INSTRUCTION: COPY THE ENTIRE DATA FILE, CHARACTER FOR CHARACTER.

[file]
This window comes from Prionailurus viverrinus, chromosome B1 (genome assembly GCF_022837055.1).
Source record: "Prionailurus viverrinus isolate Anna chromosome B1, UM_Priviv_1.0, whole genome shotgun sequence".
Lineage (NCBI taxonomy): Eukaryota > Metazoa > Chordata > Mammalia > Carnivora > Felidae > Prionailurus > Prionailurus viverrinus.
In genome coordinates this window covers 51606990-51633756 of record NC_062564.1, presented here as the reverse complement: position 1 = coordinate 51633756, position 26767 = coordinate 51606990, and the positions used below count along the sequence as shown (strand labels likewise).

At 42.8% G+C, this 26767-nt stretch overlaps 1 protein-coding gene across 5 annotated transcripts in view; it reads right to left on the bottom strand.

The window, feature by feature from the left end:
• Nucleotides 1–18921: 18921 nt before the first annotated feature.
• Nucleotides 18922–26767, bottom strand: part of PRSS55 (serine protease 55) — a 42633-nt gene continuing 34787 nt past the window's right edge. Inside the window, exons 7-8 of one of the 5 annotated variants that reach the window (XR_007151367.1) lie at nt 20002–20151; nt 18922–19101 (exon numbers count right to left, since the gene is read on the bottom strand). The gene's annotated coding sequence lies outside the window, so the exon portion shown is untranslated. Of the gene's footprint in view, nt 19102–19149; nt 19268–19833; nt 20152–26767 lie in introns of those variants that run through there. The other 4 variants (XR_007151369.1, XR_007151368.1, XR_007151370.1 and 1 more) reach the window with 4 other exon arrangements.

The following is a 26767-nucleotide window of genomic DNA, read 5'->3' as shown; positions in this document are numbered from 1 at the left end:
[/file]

This window comes from Prionailurus viverrinus, chromosome B1 (genome assembly GCF_022837055.1).
Source record: "Prionailurus viverrinus isolate Anna chromosome B1, UM_Priviv_1.0, whole genome shotgun sequence".
Lineage (NCBI taxonomy): Eukaryota > Metazoa > Chordata > Mammalia > Carnivora > Felidae > Prionailurus > Prionailurus viverrinus.
In genome coordinates this window covers 51606990-51633756 of record NC_062564.1, presented here as the reverse complement: position 1 = coordinate 51633756, position 26767 = coordinate 51606990, and the positions used below count along the sequence as shown (strand labels likewise).

At 42.8% G+C, this 26767-nt stretch overlaps 1 protein-coding gene across 5 annotated transcripts in view; it reads right to left on the bottom strand.

The window, feature by feature from the left end:
• Nucleotides 1–18921: 18921 nt before the first annotated feature.
• Nucleotides 18922–26767, bottom strand: part of PRSS55 (serine protease 55) — a 42633-nt gene continuing 34787 nt past the window's right edge. Inside the window, exons 7-8 of one of the 5 annotated variants that reach the window (XR_007151367.1) lie at nt 20002–20151; nt 18922–19101 (exon numbers count right to left, since the gene is read on the bottom strand). The gene's annotated coding sequence lies outside the window, so the exon portion shown is untranslated. Of the gene's footprint in view, nt 19102–19149; nt 19268–19833; nt 20152–26767 lie in introns of those variants that run through there. The other 4 variants (XR_007151369.1, XR_007151368.1, XR_007151370.1 and 1 more) reach the window with 4 other exon arrangements.

The following is a 26767-nucleotide window of genomic DNA, read 5'->3' as shown; positions in this document are numbered from 1 at the left end: